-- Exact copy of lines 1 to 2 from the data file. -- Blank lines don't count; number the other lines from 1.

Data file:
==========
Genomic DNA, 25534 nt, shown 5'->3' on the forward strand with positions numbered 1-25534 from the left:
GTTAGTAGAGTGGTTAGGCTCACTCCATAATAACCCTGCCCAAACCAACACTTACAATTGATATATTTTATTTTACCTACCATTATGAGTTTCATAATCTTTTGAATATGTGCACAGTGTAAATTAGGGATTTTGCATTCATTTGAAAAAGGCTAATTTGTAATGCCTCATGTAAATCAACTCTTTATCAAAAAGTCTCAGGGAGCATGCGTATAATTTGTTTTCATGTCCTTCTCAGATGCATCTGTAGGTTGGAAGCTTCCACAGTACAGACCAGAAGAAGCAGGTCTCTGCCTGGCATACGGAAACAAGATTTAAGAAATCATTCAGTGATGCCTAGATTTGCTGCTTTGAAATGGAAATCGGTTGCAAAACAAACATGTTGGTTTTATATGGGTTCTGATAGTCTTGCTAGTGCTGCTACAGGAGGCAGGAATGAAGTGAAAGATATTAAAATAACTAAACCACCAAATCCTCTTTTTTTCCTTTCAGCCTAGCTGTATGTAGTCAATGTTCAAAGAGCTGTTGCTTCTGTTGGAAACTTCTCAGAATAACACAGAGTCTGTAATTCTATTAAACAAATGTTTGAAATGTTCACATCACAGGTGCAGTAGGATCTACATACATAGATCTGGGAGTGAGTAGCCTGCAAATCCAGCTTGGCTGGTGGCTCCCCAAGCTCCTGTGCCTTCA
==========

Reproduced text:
Genomic DNA, 25534 nt, shown 5'->3' on the forward strand with positions numbered 1-25534 from the left:
GTTAGTAGAGTGGTTAGGCTCACTCCATAATAACCCTGCCCAAACCAACACTTACAATTGATATATTTTATTTTACCTACCATTATGAGTTTCATAATCTTTTGAATATGTGCACAGTGTAAATTAGGGATTTTGCATTCATTTGAAAAAGGCTAATTTGTAATGCCTCATGTAAATCAACTCTTTATCAAAAAGTCTCAGGGAGCATGCGTATAATTTGTTTTCATGTCCTTCTCAGATGCATCTGTAGGTTGGAAGCTTCCACAGTACAGACCAGAAGAAGCAGGTCTCTGCCTGGCATACGGAAACAAGATTTAAGAAATCATTCAGTGATGCCTAGATTTGCTGCTTTGAAATGGAAATCGGTTGCAAAACAAACATGTTGGTTTTATATGGGTTCTGATAGTCTTGCTAGTGCTGCTACAGGAGGCAGGAATGAAGTGAAAGATATTAAAATAACTAAACCACCAAATCCTCTTTTTTTCCTTTCAGCCTAGCTGTATGTAGTCAATGTTCAAAGAGCTGTTGCTTCTGTTGGAAACTTCTCAGAATAACACAGAGTCTGTAATTCTATTAAACAAATGTTTGAAATGTTCACATCACAGGTGCAGTAGGATCTACATACATAGATCTGGGAGTGAGTAGCCTGCAAATCCAGCTTGGCTGGTGGCTCCCCAAGCTCCTGTGCCTTCA